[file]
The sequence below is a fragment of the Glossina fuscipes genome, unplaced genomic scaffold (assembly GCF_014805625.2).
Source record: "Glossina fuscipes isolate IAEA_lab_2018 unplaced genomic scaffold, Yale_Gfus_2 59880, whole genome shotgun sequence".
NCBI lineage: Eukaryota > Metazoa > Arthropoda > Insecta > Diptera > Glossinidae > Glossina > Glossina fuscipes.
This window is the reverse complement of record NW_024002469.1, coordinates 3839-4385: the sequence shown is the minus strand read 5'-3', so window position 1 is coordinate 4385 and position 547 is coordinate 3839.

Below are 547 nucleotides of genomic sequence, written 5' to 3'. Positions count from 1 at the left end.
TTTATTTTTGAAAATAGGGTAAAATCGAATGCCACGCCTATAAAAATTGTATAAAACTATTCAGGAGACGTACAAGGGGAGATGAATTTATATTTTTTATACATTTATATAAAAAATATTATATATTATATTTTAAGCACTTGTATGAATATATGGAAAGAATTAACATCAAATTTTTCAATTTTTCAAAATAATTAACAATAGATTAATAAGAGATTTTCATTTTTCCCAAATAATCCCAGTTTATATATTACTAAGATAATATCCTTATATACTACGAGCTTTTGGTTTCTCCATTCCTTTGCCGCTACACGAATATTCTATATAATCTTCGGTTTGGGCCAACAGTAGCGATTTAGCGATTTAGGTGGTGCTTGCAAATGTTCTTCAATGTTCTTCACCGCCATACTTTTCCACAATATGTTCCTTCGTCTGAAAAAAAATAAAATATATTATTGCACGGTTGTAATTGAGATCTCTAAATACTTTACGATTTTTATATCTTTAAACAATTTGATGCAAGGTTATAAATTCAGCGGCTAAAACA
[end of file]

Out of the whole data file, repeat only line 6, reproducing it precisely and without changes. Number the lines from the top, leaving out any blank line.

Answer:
TTTATTTTTGAAAATAGGGTAAAATCGAATGCCACGCCTATAAAAATTGTATAAAACTATTCAGGAGACGTACAAGGGGAGATGAATTTATATTTTTTATACATTTATATAAAAAATATTATATATTATATTTTAAGCACTTGTATGAATATATGGAAAGAATTAACATCAAATTTTTCAATTTTTCAAAATAATTAACAATAGATTAATAAGAGATTTTCATTTTTCCCAAATAATCCCAGTTTATATATTACTAAGATAATATCCTTATATACTACGAGCTTTTGGTTTCTCCATTCCTTTGCCGCTACACGAATATTCTATATAATCTTCGGTTTGGGCCAACAGTAGCGATTTAGCGATTTAGGTGGTGCTTGCAAATGTTCTTCAATGTTCTTCACCGCCATACTTTTCCACAATATGTTCCTTCGTCTGAAAAAAAATAAAATATATTATTGCACGGTTGTAATTGAGATCTCTAAATACTTTACGATTTTTATATCTTTAAACAATTTGATGCAAGGTTATAAATTCAGCGGCTAAAACA